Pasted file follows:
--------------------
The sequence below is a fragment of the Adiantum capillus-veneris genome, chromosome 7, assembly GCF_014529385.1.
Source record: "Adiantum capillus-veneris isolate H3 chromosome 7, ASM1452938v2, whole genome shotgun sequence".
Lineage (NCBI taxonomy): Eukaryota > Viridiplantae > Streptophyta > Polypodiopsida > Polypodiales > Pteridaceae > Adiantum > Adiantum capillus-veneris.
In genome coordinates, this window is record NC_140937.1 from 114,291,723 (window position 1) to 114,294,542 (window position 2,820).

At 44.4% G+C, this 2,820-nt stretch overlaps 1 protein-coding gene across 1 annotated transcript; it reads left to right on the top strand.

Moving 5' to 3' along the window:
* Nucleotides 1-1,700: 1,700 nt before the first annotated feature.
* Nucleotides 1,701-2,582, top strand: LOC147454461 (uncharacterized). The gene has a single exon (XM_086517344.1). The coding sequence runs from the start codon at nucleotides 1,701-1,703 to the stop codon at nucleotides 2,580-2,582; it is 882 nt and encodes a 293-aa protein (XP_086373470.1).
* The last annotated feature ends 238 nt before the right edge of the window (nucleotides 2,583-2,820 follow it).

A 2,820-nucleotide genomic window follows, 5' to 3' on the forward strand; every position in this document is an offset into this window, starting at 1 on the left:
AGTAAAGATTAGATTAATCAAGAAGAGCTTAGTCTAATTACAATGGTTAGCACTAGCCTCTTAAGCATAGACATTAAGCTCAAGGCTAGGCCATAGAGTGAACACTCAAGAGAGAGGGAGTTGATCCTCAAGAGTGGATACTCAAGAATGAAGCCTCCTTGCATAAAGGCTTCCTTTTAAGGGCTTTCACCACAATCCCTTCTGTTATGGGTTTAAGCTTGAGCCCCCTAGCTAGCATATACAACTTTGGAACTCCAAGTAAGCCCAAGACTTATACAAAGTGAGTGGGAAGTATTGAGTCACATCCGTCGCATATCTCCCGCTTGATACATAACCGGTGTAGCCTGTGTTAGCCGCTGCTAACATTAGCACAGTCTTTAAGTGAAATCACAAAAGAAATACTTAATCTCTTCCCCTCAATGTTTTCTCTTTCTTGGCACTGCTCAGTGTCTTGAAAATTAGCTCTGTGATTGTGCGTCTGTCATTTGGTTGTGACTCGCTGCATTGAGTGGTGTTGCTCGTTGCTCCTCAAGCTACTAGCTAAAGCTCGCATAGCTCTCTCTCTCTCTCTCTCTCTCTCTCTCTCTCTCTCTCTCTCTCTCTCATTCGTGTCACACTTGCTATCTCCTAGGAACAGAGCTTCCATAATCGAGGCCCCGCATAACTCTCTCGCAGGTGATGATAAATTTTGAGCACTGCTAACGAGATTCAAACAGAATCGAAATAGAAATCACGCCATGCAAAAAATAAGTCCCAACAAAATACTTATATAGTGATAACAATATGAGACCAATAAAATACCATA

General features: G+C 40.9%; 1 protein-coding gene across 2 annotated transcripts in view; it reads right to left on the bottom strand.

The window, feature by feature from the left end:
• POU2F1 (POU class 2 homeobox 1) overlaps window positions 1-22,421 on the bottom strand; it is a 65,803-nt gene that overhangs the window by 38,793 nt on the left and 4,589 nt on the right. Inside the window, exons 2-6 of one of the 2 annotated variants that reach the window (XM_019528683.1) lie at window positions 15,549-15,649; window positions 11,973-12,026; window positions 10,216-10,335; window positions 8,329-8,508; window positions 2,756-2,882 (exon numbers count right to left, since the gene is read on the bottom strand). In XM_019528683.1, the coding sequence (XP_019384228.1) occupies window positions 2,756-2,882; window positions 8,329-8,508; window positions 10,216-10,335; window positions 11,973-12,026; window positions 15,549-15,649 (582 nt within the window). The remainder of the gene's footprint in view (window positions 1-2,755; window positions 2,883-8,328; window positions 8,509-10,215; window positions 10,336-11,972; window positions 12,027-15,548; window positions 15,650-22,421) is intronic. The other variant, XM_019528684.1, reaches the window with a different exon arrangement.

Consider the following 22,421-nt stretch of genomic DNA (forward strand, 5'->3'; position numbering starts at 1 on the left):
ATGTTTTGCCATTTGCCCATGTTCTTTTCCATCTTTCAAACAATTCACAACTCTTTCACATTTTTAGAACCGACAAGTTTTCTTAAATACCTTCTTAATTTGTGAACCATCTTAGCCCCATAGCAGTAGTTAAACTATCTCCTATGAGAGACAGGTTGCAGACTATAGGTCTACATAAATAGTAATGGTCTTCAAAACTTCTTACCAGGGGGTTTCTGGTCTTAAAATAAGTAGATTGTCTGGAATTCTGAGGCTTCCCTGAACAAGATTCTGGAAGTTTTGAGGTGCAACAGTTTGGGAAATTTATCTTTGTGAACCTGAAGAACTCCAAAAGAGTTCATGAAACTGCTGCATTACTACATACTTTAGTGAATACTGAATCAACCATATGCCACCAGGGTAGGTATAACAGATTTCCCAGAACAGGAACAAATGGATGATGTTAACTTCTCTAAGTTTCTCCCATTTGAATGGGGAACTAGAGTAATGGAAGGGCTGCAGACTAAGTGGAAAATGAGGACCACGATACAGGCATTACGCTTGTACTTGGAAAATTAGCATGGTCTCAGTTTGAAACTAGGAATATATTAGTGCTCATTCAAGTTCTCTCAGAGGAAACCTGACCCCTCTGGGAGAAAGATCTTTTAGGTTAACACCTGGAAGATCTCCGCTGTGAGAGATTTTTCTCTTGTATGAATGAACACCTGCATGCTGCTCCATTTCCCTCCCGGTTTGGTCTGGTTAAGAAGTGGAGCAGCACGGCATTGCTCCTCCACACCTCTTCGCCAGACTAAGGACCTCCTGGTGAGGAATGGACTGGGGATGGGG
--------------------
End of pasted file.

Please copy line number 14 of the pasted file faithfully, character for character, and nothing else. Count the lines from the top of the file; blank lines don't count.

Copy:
• POU2F1 (POU class 2 homeobox 1) overlaps window positions 1-22,421 on the bottom strand; it is a 65,803-nt gene that overhangs the window by 38,793 nt on the left and 4,589 nt on the right. Inside the window, exons 2-6 of one of the 2 annotated variants that reach the window (XM_019528683.1) lie at window positions 15,549-15,649; window positions 11,973-12,026; window positions 10,216-10,335; window positions 8,329-8,508; window positions 2,756-2,882 (exon numbers count right to left, since the gene is read on the bottom strand). In XM_019528683.1, the coding sequence (XP_019384228.1) occupies window positions 2,756-2,882; window positions 8,329-8,508; window positions 10,216-10,335; window positions 11,973-12,026; window positions 15,549-15,649 (582 nt within the window). The remainder of the gene's footprint in view (window positions 1-2,755; window positions 2,883-8,328; window positions 8,509-10,215; window positions 10,336-11,972; window positions 12,027-15,548; window positions 15,650-22,421) is intronic. The other variant, XM_019528684.1, reaches the window with a different exon arrangement.